I am a novice woodworker with limited experience and less knowledge. I
bought a tablesaw book with my tablesaw, and although I'm no expert, I
believe I understand the potential dangers when using it, and I try to
My dad recently gave me his 40 year old Craftsman jointer, and I have
used it several times when building a bathroom vanity among other
I have been as careful as I know how to be when using it, but
unfortunately, Sunday night I had an accident. I was trying to run a 10
cm x 10 cm x 13/16" thick piece of wood across it. I now understand
that a board that short cannot safely be run across my jointer using
normal precautions. I was using a push stick with my right hand, and
applying downward pressure with my left. As close as me and my dad can
figure, I must have had my left hand too close to the front of the
board, causing it to tip down into the opening where the blade is. When
the board was knocked out of the way, my left hand went into the
blades. It took a small chunk out of my middle finger and really tore
up the tip of my index finger in addition to fracturing it. The result
is that my index finger is going to look funny, although part of the
nail should grow back according to the doctor. I actually didn't lose
All in all, it could have been much, much worse.
The thing is, I thought I was being careful. In retrospect, putting my
hand anywhere near the blade was obviously not safe, but it hasn't been
a problem on the longer boards I've run through it. The problem was
that I didn't know it was dangerous to run a short board through it.
Now, I'm wondering what other important information/knowledge I'm
missing. My question is, how do I go about learning safe operating
procedures for this thing so that I don't do anything like this again,
or something even worse?
And I've got the "keep your hands away from the blades" lesson. I won't
forget that one.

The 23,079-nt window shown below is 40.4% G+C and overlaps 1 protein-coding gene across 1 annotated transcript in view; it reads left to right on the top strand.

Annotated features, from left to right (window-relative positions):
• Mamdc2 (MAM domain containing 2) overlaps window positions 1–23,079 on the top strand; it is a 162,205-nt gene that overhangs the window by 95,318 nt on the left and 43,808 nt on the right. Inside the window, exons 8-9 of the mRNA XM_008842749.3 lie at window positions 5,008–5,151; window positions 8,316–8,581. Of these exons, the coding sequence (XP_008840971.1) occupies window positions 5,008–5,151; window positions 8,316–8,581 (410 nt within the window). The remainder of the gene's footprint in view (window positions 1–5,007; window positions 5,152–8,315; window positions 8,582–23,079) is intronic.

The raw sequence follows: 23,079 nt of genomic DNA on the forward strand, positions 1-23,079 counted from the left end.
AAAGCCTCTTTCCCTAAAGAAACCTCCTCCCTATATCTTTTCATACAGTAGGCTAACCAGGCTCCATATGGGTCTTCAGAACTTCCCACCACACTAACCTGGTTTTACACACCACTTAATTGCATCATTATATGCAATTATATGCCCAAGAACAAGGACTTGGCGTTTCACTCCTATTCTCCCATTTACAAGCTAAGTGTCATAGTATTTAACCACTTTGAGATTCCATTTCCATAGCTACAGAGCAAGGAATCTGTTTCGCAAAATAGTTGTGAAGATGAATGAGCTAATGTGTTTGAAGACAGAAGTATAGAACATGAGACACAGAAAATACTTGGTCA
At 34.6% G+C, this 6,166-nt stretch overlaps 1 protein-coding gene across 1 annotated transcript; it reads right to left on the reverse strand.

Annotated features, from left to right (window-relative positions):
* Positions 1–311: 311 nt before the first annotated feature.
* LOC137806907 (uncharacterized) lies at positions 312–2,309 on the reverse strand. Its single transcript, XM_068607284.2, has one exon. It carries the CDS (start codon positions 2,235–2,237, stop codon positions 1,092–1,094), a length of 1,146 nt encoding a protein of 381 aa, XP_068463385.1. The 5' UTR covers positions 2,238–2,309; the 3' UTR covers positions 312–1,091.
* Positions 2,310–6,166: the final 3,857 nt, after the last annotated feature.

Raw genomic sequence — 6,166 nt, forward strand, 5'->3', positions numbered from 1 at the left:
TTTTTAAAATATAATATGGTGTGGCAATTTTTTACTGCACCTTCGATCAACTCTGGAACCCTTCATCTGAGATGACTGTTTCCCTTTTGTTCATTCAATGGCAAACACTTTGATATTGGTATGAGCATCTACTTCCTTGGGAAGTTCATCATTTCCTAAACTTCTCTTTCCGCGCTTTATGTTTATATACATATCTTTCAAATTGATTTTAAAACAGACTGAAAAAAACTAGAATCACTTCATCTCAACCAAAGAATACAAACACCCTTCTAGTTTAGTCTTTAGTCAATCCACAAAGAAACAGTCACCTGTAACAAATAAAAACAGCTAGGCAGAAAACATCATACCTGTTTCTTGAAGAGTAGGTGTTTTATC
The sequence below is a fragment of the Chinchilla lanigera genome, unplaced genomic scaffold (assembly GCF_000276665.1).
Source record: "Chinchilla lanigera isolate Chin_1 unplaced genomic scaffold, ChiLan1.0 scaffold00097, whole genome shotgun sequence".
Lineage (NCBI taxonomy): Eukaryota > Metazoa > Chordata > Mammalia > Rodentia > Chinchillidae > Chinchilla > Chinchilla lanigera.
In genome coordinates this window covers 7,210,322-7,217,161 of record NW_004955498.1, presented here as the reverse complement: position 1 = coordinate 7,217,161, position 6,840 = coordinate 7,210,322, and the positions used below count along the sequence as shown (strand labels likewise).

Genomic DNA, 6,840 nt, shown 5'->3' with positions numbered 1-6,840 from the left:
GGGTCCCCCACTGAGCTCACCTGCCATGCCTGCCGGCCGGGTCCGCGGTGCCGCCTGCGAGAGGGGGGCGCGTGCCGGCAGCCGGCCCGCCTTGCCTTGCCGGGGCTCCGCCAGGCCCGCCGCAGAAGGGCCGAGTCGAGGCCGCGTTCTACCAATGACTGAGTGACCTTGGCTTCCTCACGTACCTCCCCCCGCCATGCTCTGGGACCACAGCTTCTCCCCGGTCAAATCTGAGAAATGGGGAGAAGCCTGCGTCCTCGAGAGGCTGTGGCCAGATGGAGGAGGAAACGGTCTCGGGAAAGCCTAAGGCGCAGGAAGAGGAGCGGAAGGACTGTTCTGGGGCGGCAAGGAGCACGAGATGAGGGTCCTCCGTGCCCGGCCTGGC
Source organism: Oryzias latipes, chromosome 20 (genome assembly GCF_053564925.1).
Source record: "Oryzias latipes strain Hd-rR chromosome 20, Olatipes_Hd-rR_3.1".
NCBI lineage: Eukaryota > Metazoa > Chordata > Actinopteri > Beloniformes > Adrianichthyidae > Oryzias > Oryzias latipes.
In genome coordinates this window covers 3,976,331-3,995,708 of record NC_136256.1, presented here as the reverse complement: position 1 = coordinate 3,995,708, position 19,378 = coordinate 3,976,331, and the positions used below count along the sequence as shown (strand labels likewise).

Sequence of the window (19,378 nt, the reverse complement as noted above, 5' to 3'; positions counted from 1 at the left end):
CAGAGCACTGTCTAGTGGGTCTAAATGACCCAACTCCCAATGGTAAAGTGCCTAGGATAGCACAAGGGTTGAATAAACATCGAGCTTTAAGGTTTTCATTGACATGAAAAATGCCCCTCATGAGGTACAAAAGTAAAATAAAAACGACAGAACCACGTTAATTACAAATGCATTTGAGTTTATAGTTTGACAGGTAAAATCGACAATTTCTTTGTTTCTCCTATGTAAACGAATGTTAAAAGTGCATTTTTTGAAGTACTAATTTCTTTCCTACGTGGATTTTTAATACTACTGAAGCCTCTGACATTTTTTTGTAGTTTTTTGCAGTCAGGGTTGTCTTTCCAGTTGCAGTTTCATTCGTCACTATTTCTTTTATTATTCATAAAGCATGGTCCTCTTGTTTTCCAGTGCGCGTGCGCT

1. You didn't use push blocks. You could make your own, but the
plastic ones are really good. New jointers tend to come with them but
I'm sure you can find a set somewhere like lee valley. Had you been
using pushblocks, the pushblock would have gone into the cutter while
about 1/4" of hard plastic was kept between the cutter and your hand.
2. As you pointed out already, the board was too short. That prevents
you from doing #3.
3. You should never be touching the spot on the board directly over the
cutter head. This way, if the board is kicked back, and your hand
drops, it can't drop into the cutter head.
4. You didn't say, but the cutter head guard should always be
installed. The exception is when you're using the rebating ledge, but
I would suggest finding a different machine for that type of cut.
Here's the right technique:
1. use the righ hand to grasp the push block and hold the board down to
the infeed table hard enough to be able to move the board around, but
not hard enough to bend the board if it's not flat.
2. use your right hand pushblock to push the board into the cutter.
3. as soon as you have enough of the board over the outfeed table, put
your left hand with the push block on top of the board on the outfeed
4. push down on the outfeed side and sort of favor guiding the board
with that hand. you have to avoid flexing the board on the infeed
5. shift your weight as you guide the board through.
At no time should your hand or a push block be directly over the cutter
Glad things weren't worse for you/your hands. Brian makes a good post,
I've taken a couple adult ed. ww'ing classes, and the most recent one's
instructor kept repeating this phrase as he went over each tool in
"Where would your hands go if the workpiece disappeared?"
i.e. if you're pushing the workpiece w/ your hands, and the workpiece
is the only thing between your hands and the cutter, you're not doing
it right. I make a point of asking myself that now when using my shop
Sorry to read about your mishap but I'm glad it was not more severe.
To add to the suggestions of Brian, if you need to joint short pieces
of wood again, try to anticipate their final length and joint a longer
piece, then cut it to your desired size. I've used that approach on
routers and table saws too.
Sorry for your mishap, but thanks for the information in this
thread. The rule about where your hands will be if the work piece
disappears is the best safety tip I've heard in a while. I have to
confess that I sometimes when jointing, I have let one hand or the
other( with push blocks) apply pressure over the cutter head, never
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